Cameron addresses this in her book. There are 12 things she addresses, and the first is that we have to recapture our sense of safety. It’s the first because it’s the most important. We have to feel safe to try, to have fun, to be and expose ourselves, to stumble and leap and be whatever and whoever we are. I think it is more than something we need to be creative. I think that sense of safety is the key to being able to live a complete and whole life.
I believe this because I’ve read it from people like Jon Katz and Julia Cameron. But I also believe it because I have lived it. I have lived in relationships where I have felt emotionally safe to be me, and in relationships where I have not felt emotionally safe to be me. And when I look back, I can see a pattern. When I lived in a place of safety, I thrived. I did well in my work and I did well in my creative work. My spiritual life was strong. I had energy and joy. And when I lived in a place of relatively unsafeness, where I had to battle to be myself or was continually put down or ignored or challenged, I did no thrive. In fact, I often floundered. I struggled.
If is not that the people who make us feel unsafe dislike us or want that for us. I don’t believe they do. Many of them love us. I never felt emotionally safe with my father. But I know he loved me very much. But often they don’t know how to encourage. It’s not in their emotional repertoire and they don’t know how, or are willing to change.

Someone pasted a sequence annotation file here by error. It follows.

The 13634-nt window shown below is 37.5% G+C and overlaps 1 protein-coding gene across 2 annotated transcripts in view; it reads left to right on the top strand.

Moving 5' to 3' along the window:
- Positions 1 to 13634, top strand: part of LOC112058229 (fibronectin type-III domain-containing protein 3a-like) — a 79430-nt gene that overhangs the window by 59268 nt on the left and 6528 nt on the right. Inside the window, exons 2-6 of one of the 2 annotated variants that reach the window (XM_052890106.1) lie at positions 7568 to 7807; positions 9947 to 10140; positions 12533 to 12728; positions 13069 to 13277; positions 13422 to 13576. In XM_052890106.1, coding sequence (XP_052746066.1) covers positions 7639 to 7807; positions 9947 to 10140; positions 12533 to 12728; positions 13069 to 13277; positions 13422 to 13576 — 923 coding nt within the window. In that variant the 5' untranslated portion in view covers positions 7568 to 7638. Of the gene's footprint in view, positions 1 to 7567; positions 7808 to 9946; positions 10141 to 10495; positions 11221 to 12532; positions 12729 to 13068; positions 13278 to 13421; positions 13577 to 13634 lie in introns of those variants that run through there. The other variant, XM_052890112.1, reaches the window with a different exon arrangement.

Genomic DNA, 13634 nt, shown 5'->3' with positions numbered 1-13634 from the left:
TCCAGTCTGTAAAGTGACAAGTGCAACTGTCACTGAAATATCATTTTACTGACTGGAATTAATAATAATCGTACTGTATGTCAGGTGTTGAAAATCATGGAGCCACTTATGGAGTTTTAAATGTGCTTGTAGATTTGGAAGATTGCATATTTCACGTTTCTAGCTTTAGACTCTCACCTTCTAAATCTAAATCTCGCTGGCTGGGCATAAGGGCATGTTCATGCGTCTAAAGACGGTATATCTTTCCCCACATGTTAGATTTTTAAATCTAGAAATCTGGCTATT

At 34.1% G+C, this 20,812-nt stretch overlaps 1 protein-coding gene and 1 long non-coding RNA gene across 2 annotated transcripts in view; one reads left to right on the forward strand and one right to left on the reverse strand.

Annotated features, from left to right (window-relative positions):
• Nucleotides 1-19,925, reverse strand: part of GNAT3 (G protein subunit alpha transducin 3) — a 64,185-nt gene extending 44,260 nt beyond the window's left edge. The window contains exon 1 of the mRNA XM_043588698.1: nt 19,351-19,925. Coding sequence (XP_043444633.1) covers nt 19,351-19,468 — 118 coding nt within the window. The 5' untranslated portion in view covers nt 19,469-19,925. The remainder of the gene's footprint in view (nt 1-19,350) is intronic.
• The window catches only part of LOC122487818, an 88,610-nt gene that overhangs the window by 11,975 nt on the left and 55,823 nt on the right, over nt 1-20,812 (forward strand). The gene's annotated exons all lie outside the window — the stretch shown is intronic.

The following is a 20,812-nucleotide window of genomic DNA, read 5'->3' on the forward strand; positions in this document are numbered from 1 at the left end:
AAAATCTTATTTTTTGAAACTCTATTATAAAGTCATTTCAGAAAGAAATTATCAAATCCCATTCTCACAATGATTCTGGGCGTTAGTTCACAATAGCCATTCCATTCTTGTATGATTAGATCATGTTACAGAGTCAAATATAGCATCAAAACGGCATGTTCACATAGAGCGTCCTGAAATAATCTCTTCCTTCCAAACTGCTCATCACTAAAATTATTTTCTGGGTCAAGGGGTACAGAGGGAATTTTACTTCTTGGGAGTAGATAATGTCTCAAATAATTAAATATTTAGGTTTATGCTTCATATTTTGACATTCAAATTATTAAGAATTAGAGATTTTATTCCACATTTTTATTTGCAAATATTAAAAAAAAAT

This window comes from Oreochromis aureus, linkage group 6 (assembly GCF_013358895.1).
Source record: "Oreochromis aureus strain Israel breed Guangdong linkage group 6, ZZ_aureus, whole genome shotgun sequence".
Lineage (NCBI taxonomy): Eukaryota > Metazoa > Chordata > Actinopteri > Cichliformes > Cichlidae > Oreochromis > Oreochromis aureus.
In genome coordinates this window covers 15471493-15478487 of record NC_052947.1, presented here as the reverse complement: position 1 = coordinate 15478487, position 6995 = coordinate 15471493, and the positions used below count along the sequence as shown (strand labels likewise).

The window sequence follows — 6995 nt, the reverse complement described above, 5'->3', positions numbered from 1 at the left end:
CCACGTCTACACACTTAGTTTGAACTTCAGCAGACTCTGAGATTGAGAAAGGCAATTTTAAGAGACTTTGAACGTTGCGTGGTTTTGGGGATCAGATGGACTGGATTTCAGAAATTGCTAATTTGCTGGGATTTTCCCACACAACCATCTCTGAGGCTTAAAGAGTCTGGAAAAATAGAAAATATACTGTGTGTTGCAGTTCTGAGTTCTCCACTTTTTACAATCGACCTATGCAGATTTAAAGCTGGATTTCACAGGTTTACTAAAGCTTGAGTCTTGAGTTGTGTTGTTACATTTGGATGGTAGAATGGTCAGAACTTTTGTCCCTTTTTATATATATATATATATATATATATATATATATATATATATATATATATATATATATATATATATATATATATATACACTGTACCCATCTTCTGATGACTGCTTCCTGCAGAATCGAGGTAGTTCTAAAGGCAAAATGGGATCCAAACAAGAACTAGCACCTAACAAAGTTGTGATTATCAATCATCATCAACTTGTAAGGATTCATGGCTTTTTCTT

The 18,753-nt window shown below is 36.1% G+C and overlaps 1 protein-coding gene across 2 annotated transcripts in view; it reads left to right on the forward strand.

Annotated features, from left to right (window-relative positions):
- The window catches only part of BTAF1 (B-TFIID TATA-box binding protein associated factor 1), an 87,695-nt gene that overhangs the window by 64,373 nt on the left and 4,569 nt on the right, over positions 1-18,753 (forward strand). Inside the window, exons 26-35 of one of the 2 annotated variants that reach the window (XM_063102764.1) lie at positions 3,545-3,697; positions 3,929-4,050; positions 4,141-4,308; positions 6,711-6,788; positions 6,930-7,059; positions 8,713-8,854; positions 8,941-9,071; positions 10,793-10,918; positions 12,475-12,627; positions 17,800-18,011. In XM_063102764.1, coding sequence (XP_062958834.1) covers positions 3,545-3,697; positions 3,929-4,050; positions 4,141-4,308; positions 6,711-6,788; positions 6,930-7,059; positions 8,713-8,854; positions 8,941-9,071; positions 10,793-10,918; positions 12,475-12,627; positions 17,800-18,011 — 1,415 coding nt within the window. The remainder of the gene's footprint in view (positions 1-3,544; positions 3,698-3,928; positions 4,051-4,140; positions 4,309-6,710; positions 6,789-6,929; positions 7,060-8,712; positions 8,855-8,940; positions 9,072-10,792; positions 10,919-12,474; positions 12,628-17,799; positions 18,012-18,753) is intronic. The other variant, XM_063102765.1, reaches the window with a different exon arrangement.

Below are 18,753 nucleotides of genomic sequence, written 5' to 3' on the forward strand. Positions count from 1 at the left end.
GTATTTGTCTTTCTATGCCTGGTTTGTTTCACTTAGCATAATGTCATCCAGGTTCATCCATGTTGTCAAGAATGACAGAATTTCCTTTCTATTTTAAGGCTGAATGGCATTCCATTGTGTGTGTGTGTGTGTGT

Watching Jon’s insistence that members of the open group be positive has reinforced something I have believed most of my life. The power of encouragement. I have watched, in just this past year, about 30-40 of the members blossom into extraordinary creatives. I have seem people explore and share emotional depths and heart felt pains and joys. Blogs worth reading have emerged. At least one book has emerged (and more are in the works.). They have shared their skills and taught each other things. Photography and art has popped up everywhere like dandelions in the spring. The world is richer for their work.
And all because Jon created a safe place. There was no need to cut down or critique harshly. it was more important to have a safe place to experiment, play and grow. And from that, in one short year, so much good work has emerged. So many people have been touched. It was safe to be vulnerable. And that allowed for growth. Oh, the growth!
This past weekend, Jon held an open house at his farm. Many of his readers came, and many of us who have created in this safe haven of the Open Group also came. We’ve come to know each other, often only through posts and writings and comments, for a year. But we’re friends. In some cases, deep friends. We laughed, hugged, talked, shared. It was more like a reunion than a gathering. And the joy in each other and our growth was palpable. Look at the pictures we all took and the smiles are everywhere.
Jon admitted last Saturday, that when he started this, he didn’t know where it would go. And that it’s exceeded his expectations. He, all of us, have a new family.
Because it is safe.
I don’t know what to do with this experience. Not yet. But it confirms in a powerful way what I have seen happen in some workplaces I have been in, in my family, in my church. Safety is power. It is transformative.
Pass it on.